Preparedness & Recovery

North Carolina Schools Get Slices of Allocated Relief Funding to Rebuild

After Hurricane Matthew struck North Carolina in October, state lawmakers allocated $25 million in relief funding.

by Mike Gellatly, The Robesonian, Lumberton, N.C. / June 12, 2017
A partially submerged school bus is parked along Old Asphalt Rd. in Kinston, NC, Wedneday, Oct. 12, 2016, as water from Hurricane Matthew continues to rise over the banks of the Neuse River. AP/Zach Frailey

(TNS) — An award of $2.7 million is a good start toward getting the Public Schools of Robeson County facilities back to their pre-Hurricane Matthew state.

After Hurricane Matthew struck North Carolina in October, state lawmakers allocated $25 million in relief funding and asked Golden LEAF Foundation to administer it. The foundation approved $3.5 million recently for projects in Robeson County. The Public Schools of Robeson County received $2.7 million for six projects to return damaged facilities to the state they were in before the storm. Most of the money will go toward reimbursing the district for work already completed.

“We are very grateful to receive these funds,” said Craig Lowry, a member of the school board. “I think it is the largest allocation of funds we have had from them. It helps us replenish a lot of the monies we have spent.”

Lowry also appreciates getting money to pay the district’s $1 million insurance deductible. West Lumberton Elementary School and the district’s central office, which were damaged by floodwaters, each had $500,000 deductibles. Payment of the deductibles means the district will have access to money for rebuilding efforts.

The central office will have to be relocated because it cannot be rebuilt in the flood zone in which it now sits.

Many central office functions are now housed at the Native Angels facility at COMtech near Pembroke. The district’s lease for space at the facility expires in July 2018. The $9,000-a-month rent is expected to be reimbursed by the Federal Emergency Management Agency.

“I don’t really know, but I hope we can look at something where we can get everything together in one location,” Lowry said. “It is too early to say right now.”

Board members have expressed repeatedly the desire to have the central office, the transportation department, warehouse and nutritional services in one location. In March it was suggested that site be where the district’s maintenance warehouse is located on U.S. 74. The warehouse now is being used for office space, storage and its normal maintenance duties.

Almost half of the total Golden LEAF allotment, $1.28 million, is for work undertaken to improve the warehouse facility. The Transportation Department received $145,216.25.

“The funds for the U.S. 74 warehouse and the Transportation Department have already been spent completing necessary repairs and renovations that were a direct result of Hurricane Matthew,” said Erica Setzer, the district’s chief financial officer.

In March the board voted unanimously to spend $170,000 bringing the warehouse up to building code. A firewall between the office space and the storage facility was built.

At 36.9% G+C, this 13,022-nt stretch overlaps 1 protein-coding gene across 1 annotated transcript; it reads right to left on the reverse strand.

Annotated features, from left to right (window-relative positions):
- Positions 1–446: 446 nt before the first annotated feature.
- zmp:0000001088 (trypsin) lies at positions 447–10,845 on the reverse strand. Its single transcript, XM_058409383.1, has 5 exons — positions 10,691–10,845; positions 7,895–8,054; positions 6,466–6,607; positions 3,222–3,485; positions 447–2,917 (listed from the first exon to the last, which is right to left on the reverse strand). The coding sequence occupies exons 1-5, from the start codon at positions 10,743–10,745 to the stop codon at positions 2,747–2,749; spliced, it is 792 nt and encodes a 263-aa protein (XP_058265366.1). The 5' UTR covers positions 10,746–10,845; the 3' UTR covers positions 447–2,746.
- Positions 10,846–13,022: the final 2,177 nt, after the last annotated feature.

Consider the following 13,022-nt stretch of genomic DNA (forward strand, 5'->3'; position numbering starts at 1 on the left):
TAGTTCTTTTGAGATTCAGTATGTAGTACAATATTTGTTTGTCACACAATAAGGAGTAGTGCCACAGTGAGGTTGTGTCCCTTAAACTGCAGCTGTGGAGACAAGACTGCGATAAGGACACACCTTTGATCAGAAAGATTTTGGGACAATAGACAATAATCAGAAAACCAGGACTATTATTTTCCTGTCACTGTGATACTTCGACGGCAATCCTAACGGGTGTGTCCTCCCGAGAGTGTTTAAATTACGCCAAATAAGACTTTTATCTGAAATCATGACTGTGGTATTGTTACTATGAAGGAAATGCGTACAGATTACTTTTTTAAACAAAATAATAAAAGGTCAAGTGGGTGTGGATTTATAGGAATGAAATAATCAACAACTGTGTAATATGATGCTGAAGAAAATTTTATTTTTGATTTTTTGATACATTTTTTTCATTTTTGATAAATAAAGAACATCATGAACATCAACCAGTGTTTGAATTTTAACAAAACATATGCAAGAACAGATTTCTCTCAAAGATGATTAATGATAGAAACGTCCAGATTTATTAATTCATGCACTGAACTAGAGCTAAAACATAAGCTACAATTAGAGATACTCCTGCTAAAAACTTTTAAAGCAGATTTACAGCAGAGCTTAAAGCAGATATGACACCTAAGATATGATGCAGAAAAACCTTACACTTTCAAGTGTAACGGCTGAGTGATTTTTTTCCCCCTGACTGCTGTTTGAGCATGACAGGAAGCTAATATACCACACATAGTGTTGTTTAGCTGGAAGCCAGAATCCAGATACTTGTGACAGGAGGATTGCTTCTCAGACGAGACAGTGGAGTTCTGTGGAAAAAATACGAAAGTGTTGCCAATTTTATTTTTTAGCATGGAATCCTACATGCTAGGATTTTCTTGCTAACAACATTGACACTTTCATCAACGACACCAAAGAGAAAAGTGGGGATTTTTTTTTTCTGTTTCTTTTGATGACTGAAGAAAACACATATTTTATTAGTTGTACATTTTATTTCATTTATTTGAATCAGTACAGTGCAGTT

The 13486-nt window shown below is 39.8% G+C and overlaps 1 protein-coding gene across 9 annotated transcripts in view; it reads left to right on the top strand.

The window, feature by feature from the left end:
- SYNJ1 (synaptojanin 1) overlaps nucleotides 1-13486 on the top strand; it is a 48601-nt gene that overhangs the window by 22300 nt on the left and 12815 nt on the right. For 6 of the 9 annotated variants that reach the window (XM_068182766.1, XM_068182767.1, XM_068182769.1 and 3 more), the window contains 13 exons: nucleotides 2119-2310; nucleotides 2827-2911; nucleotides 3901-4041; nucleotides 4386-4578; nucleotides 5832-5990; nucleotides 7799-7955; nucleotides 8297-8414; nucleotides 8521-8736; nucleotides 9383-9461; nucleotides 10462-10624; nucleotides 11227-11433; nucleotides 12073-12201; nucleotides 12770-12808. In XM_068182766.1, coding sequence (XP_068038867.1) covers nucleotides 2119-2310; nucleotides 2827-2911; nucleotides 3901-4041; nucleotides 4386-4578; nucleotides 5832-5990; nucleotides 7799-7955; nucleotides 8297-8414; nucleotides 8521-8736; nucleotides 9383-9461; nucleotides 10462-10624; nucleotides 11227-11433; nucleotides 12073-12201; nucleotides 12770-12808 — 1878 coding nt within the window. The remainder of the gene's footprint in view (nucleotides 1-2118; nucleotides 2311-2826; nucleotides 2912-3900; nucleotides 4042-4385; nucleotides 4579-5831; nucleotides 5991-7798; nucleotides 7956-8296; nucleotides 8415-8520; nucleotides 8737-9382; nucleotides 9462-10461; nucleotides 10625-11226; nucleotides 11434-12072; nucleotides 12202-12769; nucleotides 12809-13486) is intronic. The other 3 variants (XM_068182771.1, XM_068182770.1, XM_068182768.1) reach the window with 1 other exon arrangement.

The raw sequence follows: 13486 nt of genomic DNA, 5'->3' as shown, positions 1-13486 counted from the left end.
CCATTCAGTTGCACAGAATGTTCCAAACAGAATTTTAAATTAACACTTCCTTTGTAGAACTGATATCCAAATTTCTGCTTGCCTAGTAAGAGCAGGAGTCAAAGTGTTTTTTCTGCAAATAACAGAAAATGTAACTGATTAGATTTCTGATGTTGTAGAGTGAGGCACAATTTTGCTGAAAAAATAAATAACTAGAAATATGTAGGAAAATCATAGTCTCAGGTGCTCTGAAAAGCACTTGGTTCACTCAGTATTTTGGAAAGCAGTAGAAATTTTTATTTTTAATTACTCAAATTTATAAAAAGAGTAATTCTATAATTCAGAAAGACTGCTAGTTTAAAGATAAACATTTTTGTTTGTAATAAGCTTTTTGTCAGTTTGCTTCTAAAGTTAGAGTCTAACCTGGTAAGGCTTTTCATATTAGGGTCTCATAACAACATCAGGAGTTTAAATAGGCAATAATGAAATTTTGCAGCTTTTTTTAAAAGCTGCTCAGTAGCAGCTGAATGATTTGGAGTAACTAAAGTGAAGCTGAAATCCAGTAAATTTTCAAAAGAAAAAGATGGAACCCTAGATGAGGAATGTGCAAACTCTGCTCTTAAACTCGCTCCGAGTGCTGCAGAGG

Board member Steve Martin said he hopes the board will spend money on a permanent home for the district, rather than a quick, short-term fix.

“That land is in an industrial park in the county. It is good land, easily accessible for the entire county,” board member Brenda Fairly-Ferebee said in March. “In my opinion, that would be a good area and we already have a start.”

The BB&T building in downtown Lumberton was considered by the board as a central office site when county commissioners considered handing it over. However, that idea was not popular among county commissioners.

The commissioners have hired an architectural firm to draw up plans for renovating the facility so it eventually can house the Tax Office, Register of Deeds, county manager’s office, computer operations, the Finance and Human Resources departments, the county attorney, and Veterans Services.

Three other buildings currently used by county government have been proposed as school district offices. The three Elm Street buildings would become available if the county moved into a refurbished BB&T building. Martin has suggested offering to buy the buildings at their current property tax valuations, about $2.1 million.

Other projects funded by Golden LEAF’s grant are the refurbishing of W.H. Knuckles Elementary School.

The cafeteria and kitchens at W.H. Knuckles were destroyed by floodwaters. As a result students had to eat lunch in the school gymnasium. All meals for students were prepared at another school and delivered to W.H. Knuckles.

Golden LEAF funds in the amount of $265,800 helped refund the district for restoration projects completed in the school and cafeteria. The district has said the cafeteria and kitchen will be operational at the start of the 2017-2018 school year.

The Golden LEAF Foundation was formed by the state General Assembly to provide assistance to poor or tobacco-dependent regions of North Carolina where local economies were damaged by the tobacco buyout.


©2017 The Robesonian (Lumberton, N.C.)

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